This is my husband, John! We were at the beach on Presque Isle in Erie. I was taking pictures, therefore I didn’t get a picture of John and me together. I like this picture because I love to see John smile. He had been alone for three years before we got to know each other. He didn’t smile much at first, but that has changed. We both smile a lot since we started seeing each other. We shared a lot of happy laughter before we married and now that we married, the joyful laughter continues.
I don’t have as much free time for writing now as I used to have, but I willingly share time with John now and I know that I’ll have more time for writing as I plan for writing time during the times when John is golfing or bowling.
These have been busy, happy days, and I’m thankful the God brought us together and gave us these joyful days.
We are still newlyweds. Today marks two months that we have been married.
It all happened so fast, but it has been God’s joyful surprise for me.
I’ve known John for a long time. Our families have known each other for years.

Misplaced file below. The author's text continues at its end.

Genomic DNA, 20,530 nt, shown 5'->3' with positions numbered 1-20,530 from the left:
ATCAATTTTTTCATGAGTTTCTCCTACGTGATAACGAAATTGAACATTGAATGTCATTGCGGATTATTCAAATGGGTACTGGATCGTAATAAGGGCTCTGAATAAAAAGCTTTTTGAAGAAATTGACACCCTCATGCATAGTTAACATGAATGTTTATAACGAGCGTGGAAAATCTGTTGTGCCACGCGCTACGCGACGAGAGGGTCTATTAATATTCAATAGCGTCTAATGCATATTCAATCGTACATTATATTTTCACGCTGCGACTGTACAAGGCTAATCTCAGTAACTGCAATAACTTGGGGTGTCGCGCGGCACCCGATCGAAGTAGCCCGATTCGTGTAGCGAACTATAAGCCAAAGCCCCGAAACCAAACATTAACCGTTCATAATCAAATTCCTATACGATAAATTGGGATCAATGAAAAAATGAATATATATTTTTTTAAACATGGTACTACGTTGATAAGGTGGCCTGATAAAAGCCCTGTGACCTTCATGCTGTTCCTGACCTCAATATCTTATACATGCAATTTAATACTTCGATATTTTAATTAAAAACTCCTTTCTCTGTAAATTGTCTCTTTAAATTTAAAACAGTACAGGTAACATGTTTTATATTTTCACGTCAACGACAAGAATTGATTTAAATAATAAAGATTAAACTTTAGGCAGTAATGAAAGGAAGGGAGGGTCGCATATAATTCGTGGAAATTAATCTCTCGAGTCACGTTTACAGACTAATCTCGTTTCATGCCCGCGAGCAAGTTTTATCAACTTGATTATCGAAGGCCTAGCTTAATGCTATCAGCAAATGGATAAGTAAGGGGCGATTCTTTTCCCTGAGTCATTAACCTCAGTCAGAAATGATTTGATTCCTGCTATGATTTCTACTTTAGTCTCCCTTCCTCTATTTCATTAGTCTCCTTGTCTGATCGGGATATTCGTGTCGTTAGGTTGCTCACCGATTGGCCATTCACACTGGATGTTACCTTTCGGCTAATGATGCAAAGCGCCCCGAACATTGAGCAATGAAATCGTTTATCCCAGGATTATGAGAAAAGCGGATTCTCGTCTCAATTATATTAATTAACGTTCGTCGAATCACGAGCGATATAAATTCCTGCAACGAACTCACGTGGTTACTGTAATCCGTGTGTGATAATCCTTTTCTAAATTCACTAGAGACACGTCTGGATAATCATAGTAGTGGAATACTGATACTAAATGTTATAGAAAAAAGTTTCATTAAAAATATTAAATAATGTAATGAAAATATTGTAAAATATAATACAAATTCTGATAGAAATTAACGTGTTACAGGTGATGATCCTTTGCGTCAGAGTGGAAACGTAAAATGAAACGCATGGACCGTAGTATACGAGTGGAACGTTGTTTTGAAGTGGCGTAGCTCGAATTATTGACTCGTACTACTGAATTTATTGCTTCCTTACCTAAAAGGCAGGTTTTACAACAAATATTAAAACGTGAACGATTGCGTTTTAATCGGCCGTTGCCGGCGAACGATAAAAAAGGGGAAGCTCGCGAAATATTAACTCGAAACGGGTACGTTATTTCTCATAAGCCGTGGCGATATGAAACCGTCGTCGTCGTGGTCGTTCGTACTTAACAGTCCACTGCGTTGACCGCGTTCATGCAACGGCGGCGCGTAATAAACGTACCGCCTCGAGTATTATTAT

John has been alone now for over three years, and I’ve been alone for 12 1/2 years. We neither one had any idea that we would some day find a bond deeper than friendship.
We had both been praying about our loneliness. And suddenly, it happened, at the close of a funeral service, of all places! He saw me standing there alone as others were going to the social room for the bereavement meal. I smiled at him and we greeted each other as he walked past me. I didn’t know that he felt in his heart at that time, “This is the lady I’ve been looking for!” He called me at the end of that week, –to tell me that the senior group at the church was going on an outing that I may not have heard about. He called me again the next week. And then the third week when we talked and I mentioned that I had to do some yard work, he said he would come and help me. He came to my place to look over the work that I planned to do. He brought tools and we worked together. We talked and talked. We found many areas of common interest.